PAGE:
UK/EU students

EPSRC Studentship – Electrical and Electronic Engineering

Value of award

100% tuition fees and UK/EU rate for 4 years of study (MSc year + 3 years PhD), plus an annual stipend of £14,533.

Number of awards


Start date and duration

September 2017 (MSc Year) to September 2021.

Application closing date

31 July 2017


First principles modelling of the excited state & simulated spectroscopy


Electrons move in solids in a fashion dictated by the laws of quantum-mechanics, so that everyday observations, such as the colour of a crystal, cannot be explained without grasping the wave-like nature electrons.  Wave functions of electrons observed be seen directly, and it is a key role of computational science to provide much of this detail. 

Using computers to solve from first principles the equations that govern the interactions between, for example, the light and matter, is non-trivial and requires the use of both sophisticated algorithms and lots of time on parallel-computing systems. 

It is crucial that the quantum-mechanical modelling is directly relevant to observations, both quantitatively and qualitatively, but this is an extremely challenging problem.  A key example is the case of colour centres in diamond (defects that give the diamonds colour).  For example, the “NV” centre can be charged, has a variety of magnetic properties, and is at the heart of diamond in quantum-computing, colour-centre lasers and single-photon sources used in quantum-encryption.  The optical and magnetic properties of this colour centre depend upon the electrons in a complicated, many-body way.  In the PhD project, defects, such as NV, will be modelled using in-house developed density-functional-theory software, with key objectives in both determining the origins of observed phenomena from experiment, and making predictions of the arrangements of atoms and electrons that provide sought-after properties for a range of scientific and technological reasons.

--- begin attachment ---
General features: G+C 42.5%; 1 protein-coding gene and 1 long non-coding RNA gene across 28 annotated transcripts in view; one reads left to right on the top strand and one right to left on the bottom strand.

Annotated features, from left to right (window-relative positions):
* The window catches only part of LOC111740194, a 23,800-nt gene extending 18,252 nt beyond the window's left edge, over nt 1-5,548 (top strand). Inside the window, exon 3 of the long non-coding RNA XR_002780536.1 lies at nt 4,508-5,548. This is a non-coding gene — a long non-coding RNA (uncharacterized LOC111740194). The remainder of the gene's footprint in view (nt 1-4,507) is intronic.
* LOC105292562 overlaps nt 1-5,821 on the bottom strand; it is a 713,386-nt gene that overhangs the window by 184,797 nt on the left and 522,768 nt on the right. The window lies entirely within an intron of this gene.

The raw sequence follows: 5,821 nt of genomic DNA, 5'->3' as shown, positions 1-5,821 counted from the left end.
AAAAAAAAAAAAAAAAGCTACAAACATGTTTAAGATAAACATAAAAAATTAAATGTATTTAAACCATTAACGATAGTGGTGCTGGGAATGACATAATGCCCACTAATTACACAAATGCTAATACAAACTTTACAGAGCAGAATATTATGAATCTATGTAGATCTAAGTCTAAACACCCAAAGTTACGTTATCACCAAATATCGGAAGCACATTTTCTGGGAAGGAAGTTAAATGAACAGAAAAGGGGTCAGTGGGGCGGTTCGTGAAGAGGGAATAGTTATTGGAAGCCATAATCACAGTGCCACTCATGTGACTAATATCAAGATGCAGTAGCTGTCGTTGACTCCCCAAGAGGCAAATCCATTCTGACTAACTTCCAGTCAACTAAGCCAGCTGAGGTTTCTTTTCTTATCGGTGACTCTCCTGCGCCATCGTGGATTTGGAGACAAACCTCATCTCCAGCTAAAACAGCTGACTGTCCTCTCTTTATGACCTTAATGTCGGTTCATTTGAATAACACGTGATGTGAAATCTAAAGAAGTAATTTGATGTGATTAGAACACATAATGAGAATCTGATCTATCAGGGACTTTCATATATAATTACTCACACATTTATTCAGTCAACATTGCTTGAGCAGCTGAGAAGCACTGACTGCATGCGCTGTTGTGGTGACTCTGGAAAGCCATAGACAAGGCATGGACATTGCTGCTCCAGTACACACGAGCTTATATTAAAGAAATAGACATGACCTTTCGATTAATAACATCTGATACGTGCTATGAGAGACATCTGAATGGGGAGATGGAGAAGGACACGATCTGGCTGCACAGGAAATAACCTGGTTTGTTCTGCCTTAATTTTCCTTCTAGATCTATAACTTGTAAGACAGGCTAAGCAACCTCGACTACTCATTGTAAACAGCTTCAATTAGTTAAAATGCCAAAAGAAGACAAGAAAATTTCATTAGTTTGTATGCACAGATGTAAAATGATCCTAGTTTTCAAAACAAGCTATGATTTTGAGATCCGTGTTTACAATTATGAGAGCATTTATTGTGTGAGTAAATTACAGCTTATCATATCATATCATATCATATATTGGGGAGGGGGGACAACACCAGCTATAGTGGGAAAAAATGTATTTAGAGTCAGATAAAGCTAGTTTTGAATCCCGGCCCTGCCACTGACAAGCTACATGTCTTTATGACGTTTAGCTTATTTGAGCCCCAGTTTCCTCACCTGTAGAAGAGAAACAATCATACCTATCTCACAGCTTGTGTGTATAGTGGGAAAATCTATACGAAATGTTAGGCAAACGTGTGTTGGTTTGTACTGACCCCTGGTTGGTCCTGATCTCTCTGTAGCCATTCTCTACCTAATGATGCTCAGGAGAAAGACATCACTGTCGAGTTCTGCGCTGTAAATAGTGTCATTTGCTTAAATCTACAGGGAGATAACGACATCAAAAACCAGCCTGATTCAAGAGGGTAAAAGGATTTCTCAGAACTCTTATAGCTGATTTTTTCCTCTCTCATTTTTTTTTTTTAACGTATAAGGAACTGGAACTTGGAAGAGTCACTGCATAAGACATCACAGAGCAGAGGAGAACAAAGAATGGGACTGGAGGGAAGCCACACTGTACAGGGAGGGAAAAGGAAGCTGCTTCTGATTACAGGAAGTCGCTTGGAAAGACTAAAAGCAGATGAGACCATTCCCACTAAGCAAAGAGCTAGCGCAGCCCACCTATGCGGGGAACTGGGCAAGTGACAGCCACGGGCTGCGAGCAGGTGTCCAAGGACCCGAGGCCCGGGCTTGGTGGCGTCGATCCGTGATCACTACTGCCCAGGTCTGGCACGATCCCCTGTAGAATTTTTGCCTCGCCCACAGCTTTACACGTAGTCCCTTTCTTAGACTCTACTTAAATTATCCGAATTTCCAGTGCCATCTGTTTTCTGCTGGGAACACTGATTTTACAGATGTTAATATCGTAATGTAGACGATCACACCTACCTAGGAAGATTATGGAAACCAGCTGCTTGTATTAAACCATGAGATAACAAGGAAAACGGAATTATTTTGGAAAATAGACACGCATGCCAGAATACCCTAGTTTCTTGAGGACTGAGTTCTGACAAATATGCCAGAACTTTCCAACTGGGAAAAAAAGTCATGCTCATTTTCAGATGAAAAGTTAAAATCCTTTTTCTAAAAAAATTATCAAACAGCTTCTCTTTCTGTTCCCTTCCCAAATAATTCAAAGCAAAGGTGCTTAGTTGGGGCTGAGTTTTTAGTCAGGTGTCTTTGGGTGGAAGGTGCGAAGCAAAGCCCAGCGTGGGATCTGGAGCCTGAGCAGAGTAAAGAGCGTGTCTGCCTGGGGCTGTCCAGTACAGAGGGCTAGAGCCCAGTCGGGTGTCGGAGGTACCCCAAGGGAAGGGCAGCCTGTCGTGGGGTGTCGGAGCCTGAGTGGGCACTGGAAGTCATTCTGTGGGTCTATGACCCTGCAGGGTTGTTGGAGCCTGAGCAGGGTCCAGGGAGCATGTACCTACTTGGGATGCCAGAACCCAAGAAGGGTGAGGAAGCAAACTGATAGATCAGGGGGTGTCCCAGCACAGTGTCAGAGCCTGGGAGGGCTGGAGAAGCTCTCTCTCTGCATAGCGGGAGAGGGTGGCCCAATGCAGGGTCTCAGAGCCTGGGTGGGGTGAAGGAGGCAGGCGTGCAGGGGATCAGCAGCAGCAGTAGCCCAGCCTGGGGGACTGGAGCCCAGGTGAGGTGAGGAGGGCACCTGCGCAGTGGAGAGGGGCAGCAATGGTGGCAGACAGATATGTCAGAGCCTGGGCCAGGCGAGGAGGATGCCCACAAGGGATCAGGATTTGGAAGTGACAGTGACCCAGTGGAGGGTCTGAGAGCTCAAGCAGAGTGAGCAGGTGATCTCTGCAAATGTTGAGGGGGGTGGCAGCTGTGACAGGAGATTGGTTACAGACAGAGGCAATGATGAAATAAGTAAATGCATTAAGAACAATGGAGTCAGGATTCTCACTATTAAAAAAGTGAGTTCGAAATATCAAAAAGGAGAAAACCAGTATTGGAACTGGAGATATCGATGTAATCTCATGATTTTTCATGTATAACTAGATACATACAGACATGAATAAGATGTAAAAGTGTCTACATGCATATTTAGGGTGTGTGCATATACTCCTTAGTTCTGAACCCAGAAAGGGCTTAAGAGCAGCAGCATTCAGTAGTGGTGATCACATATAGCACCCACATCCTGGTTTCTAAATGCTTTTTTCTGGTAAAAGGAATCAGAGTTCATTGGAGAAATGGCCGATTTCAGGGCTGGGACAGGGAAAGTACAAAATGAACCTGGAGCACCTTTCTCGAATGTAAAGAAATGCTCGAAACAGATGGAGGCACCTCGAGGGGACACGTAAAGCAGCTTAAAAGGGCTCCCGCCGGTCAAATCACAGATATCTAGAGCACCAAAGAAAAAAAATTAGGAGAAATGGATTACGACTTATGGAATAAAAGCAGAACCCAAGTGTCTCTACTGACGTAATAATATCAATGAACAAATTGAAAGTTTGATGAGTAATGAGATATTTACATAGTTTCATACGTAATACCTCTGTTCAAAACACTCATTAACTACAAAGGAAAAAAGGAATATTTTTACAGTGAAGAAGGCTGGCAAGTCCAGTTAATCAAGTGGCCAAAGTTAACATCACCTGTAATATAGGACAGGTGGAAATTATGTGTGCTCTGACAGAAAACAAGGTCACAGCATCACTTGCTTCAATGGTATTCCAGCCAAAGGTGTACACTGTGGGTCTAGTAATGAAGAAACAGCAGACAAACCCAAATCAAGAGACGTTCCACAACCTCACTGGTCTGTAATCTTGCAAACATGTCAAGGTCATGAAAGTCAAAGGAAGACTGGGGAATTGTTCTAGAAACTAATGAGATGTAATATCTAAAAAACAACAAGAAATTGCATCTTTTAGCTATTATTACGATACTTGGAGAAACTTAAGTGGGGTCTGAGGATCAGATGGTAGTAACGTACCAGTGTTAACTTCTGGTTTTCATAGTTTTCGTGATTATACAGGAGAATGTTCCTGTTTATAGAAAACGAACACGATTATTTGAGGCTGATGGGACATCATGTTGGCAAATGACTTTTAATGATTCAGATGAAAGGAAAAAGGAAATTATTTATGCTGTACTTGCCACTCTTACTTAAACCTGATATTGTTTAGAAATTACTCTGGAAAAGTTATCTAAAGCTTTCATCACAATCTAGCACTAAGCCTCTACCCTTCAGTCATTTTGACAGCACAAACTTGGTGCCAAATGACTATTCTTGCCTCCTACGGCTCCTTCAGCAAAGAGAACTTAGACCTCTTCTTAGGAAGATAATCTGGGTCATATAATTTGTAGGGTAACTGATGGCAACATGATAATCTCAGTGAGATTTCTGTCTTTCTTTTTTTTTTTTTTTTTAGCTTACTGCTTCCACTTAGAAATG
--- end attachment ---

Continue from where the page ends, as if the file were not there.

The PhD project, as part of the Diamond Science and Technology Centre for Doctoral Training, is based in Newcastle University, with an initial MSc year in Warwick University and mini-projects in Physics in Warwick University and the Strathclyde Institute of Photonics.  Through these contacts both an appreciation of the challenges in obtaining the experimental data and of the unresolved colour-centre structures will be built, and these links will be maintained to ensure that the modelling and experiment continue to inform one another.


Applicants with a good bachelors or a master’s degree in the physical sciences (physics, chemistry, engineering, materials) are encouraged to contact Prof Patrick Briddon at or Dr Jon Goss at  The position consists of a 1 year MSc in Warwick University, followed 3 years in Newcastle University.  Details of the programme offered through the Centre for Doctoral Training, including the taught element in the first year and the available funding, can be found online

The project supervision will be led by Jon Goss (Senior Lecturer), who has been publishing in the field of QM-modelling for 22 years, and co-supervised by Patrick Briddon (Professor of Computational Physics), who has developed the research software at the heart of the research activity.  Both supervisors are in the Materials Modelling Group, which lies within the Emerging Technologies and Materials division of the School of Electrical and Electronic Engineering in Newcastle University.

With 190 PhD students working in state of the art newly refurbished laboratories and offices the successful applicants will become part of a thriving research community.  As a PhD scholar you will receive the highest standards of research training and have the opportunity to develop your technical excellence within one of our world leading research groups:


Engineering and Physical Sciences Research Council (EPSRC)

Name of supervisor(s)

Dr Jonathan Goss and Professor Patrick Briddon, School of Electrical and Electronic Engineering (Physics)

Eligibility Criteria

UK citizen with a good bachelors or a master’s degree in the physical sciences (physics, chemistry, engineering, materials).   Other qualifications may be considered, and we encourage those interested in the project to make informal enquiries with the supervisors.

How to apply

Applications must be made using the University's online postgraduate application system. To do this please ‘Create a new account’

All relevant fields should be completed, but fields marked with a red asterisk must be completed.  The following information will help you us to process your application. You will need to: 


In the first instance, please email Professor Patrick Briddon or Dr Jon Goss

Alternatively, you can make enquiries through the Doctoral Training Centre.